Book title: Nudge Author: Richard Thaler and Cass Sunstein ISBN-10: 0141040017 ISBN-13: 978-0141040011
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Nudge is a book written by American behavioural economist and nobel prize (Economics) winner Richard Thaler and lawyer Cass Sunstein, who takes deep interest in behavioural economics and ethics in law-making and government policies.
The premise of the book is that one can highly influences choices and decisions that people make by subtly modifying the way that choices are presented. In doing so, they describe a role named ‘choice architect’, whose responsibility is to carefully design choices so that choice-makers can be protected from bad choices and led to good choices. Continue reading Book summary: Nudge by Richard Thaler and Cass Sunstein
Let’s start with a cliché. Our protagonist, Asha, is usually untidy, leaving her backpack on her bed and throwing her shoes in the middle of the hall after she comes back from work. Usually one of her socks finds its way under the furniture. A few pens spill out of the half open zipper of her backpack and fall on the bed. Asha has a hard time clearing out her bed every night she wants to sleep and an even harder time finding a matching pair of socks when she is in a hurry to leave for work. She is irritable and often harasses her mom to find her things for her.
Bunty wants to shed that extra fat from his tummy. He has enrolled for the gym and goes occasionally. But most of the time, life happens and Bunty either finds himself overeating while celebrating with friends or not going to the gym because he has something else to do. Even at the gym, he ambled around from machine to machine, getting a few reps, but doing anything effective.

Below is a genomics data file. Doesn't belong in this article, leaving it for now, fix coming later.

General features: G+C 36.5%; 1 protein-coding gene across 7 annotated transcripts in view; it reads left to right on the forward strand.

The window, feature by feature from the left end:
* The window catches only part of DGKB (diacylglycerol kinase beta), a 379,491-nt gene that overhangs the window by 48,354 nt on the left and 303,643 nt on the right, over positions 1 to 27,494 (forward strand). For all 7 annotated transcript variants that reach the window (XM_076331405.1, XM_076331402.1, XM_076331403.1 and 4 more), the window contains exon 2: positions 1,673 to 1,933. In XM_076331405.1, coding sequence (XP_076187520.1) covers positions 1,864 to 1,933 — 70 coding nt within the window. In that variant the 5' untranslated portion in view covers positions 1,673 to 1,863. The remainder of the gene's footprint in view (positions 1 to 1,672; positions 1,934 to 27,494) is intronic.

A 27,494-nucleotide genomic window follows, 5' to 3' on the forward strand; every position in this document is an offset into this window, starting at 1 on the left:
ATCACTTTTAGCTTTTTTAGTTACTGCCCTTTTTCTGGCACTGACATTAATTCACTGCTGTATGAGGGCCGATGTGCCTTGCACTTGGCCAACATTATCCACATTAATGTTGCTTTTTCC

On new year’s eve, both Asha and Bunty set resolutions. They vow to get tidy and get trim respectively. For the first week, everything works great. But, just after a week, things are back to what they were. Asha’s shoes are in the hall and Bunty is binging on extra large pizza, not having gone to the gym for two days.
How can we help Asha and Bunty stick to their resolutions? There are many solutions, but some of them work better than the others. My favourite is a method that political parties, engineering standards organisations and committees follow religiously. Writing and referring to a manifesto.
Dan Pink in this book discusses the changing landscape of Selling where buyer is now the King and all of us are sellers in one way or other. He challenges a lot of accepted norms of selling. He also proposes new ways that has worked for people who thrive in this new environment. Dan has divided the book into three parts. Lets us now examine each part of the book individually.
I have talked about how to intentionally schedule your days here and here. The first post talks about chucking a simple to-do list and using a calendar to put a date and time to activities. The second post mentions that the activities in a single day should strictly follow a theme, such as book-writing on Mondays, marketing on Tuesdays, etc.